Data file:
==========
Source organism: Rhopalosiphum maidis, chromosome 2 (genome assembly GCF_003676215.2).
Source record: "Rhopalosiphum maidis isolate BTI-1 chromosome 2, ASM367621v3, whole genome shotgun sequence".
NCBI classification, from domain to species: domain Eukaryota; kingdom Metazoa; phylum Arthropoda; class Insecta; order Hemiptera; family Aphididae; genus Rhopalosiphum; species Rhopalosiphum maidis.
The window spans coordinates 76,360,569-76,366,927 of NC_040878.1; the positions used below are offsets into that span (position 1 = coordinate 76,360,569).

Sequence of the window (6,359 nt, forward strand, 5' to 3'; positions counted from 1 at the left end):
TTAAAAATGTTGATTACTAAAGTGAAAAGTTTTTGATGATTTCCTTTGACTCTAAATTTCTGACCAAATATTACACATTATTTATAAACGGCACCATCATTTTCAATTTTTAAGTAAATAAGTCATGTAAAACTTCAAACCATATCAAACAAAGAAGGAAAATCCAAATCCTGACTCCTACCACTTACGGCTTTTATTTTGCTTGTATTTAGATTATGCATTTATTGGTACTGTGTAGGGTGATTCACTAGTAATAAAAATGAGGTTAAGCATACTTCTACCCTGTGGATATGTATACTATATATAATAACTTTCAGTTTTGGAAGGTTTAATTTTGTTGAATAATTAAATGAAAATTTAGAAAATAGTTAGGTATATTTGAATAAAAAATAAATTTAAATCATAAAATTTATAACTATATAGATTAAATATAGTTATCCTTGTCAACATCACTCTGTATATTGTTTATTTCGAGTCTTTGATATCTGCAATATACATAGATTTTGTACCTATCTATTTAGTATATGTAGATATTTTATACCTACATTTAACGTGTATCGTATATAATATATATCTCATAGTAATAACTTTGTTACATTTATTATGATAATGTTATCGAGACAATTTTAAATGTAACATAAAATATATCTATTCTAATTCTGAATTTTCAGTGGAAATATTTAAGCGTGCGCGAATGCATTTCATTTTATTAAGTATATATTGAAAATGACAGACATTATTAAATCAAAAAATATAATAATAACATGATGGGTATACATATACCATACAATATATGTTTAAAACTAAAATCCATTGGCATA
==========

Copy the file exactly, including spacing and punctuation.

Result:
Source organism: Rhopalosiphum maidis, chromosome 2 (genome assembly GCF_003676215.2).
Source record: "Rhopalosiphum maidis isolate BTI-1 chromosome 2, ASM367621v3, whole genome shotgun sequence".
NCBI classification, from domain to species: domain Eukaryota; kingdom Metazoa; phylum Arthropoda; class Insecta; order Hemiptera; family Aphididae; genus Rhopalosiphum; species Rhopalosiphum maidis.
The window spans coordinates 76,360,569-76,366,927 of NC_040878.1; the positions used below are offsets into that span (position 1 = coordinate 76,360,569).

Sequence of the window (6,359 nt, forward strand, 5' to 3'; positions counted from 1 at the left end):
TTAAAAATGTTGATTACTAAAGTGAAAAGTTTTTGATGATTTCCTTTGACTCTAAATTTCTGACCAAATATTACACATTATTTATAAACGGCACCATCATTTTCAATTTTTAAGTAAATAAGTCATGTAAAACTTCAAACCATATCAAACAAAGAAGGAAAATCCAAATCCTGACTCCTACCACTTACGGCTTTTATTTTGCTTGTATTTAGATTATGCATTTATTGGTACTGTGTAGGGTGATTCACTAGTAATAAAAATGAGGTTAAGCATACTTCTACCCTGTGGATATGTATACTATATATAATAACTTTCAGTTTTGGAAGGTTTAATTTTGTTGAATAATTAAATGAAAATTTAGAAAATAGTTAGGTATATTTGAATAAAAAATAAATTTAAATCATAAAATTTATAACTATATAGATTAAATATAGTTATCCTTGTCAACATCACTCTGTATATTGTTTATTTCGAGTCTTTGATATCTGCAATATACATAGATTTTGTACCTATCTATTTAGTATATGTAGATATTTTATACCTACATTTAACGTGTATCGTATATAATATATATCTCATAGTAATAACTTTGTTACATTTATTATGATAATGTTATCGAGACAATTTTAAATGTAACATAAAATATATCTATTCTAATTCTGAATTTTCAGTGGAAATATTTAAGCGTGCGCGAATGCATTTCATTTTATTAAGTATATATTGAAAATGACAGACATTATTAAATCAAAAAATATAATAATAACATGATGGGTATACATATACCATACAATATATGTTTAAAACTAAAATCCATTGGCATA